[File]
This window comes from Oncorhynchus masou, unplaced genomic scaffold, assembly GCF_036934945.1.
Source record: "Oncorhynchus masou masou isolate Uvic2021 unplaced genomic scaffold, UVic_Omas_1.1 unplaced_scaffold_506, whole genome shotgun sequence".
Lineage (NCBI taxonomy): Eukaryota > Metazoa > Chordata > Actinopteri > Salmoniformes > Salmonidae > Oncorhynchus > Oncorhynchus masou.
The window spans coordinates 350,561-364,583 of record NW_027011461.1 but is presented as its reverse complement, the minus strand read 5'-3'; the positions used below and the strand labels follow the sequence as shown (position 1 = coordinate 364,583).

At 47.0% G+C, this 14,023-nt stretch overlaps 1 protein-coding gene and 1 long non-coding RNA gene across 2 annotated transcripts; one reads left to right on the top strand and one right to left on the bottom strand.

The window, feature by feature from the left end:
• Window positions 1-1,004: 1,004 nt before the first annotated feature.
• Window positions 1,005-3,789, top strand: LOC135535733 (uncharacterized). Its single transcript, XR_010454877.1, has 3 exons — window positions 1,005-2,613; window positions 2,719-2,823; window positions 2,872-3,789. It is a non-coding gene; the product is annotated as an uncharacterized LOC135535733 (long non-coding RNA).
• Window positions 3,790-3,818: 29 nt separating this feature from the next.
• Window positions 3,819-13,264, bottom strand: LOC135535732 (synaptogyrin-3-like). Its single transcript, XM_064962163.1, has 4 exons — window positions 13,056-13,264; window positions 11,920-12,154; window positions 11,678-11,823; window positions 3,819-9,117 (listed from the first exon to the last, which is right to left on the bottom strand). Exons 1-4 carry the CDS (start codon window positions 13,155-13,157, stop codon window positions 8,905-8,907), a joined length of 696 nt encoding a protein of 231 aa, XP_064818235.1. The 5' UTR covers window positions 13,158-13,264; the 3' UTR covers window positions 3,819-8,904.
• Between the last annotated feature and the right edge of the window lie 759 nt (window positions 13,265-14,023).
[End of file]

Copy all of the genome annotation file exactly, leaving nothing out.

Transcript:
This window comes from Oncorhynchus masou, unplaced genomic scaffold, assembly GCF_036934945.1.
Source record: "Oncorhynchus masou masou isolate Uvic2021 unplaced genomic scaffold, UVic_Omas_1.1 unplaced_scaffold_506, whole genome shotgun sequence".
Lineage (NCBI taxonomy): Eukaryota > Metazoa > Chordata > Actinopteri > Salmoniformes > Salmonidae > Oncorhynchus > Oncorhynchus masou.
The window spans coordinates 350,561-364,583 of record NW_027011461.1 but is presented as its reverse complement, the minus strand read 5'-3'; the positions used below and the strand labels follow the sequence as shown (position 1 = coordinate 364,583).

At 47.0% G+C, this 14,023-nt stretch overlaps 1 protein-coding gene and 1 long non-coding RNA gene across 2 annotated transcripts; one reads left to right on the top strand and one right to left on the bottom strand.

The window, feature by feature from the left end:
• Window positions 1-1,004: 1,004 nt before the first annotated feature.
• Window positions 1,005-3,789, top strand: LOC135535733 (uncharacterized). Its single transcript, XR_010454877.1, has 3 exons — window positions 1,005-2,613; window positions 2,719-2,823; window positions 2,872-3,789. It is a non-coding gene; the product is annotated as an uncharacterized LOC135535733 (long non-coding RNA).
• Window positions 3,790-3,818: 29 nt separating this feature from the next.
• Window positions 3,819-13,264, bottom strand: LOC135535732 (synaptogyrin-3-like). Its single transcript, XM_064962163.1, has 4 exons — window positions 13,056-13,264; window positions 11,920-12,154; window positions 11,678-11,823; window positions 3,819-9,117 (listed from the first exon to the last, which is right to left on the bottom strand). Exons 1-4 carry the CDS (start codon window positions 13,155-13,157, stop codon window positions 8,905-8,907), a joined length of 696 nt encoding a protein of 231 aa, XP_064818235.1. The 5' UTR covers window positions 13,158-13,264; the 3' UTR covers window positions 3,819-8,904.
• Between the last annotated feature and the right edge of the window lie 759 nt (window positions 13,265-14,023).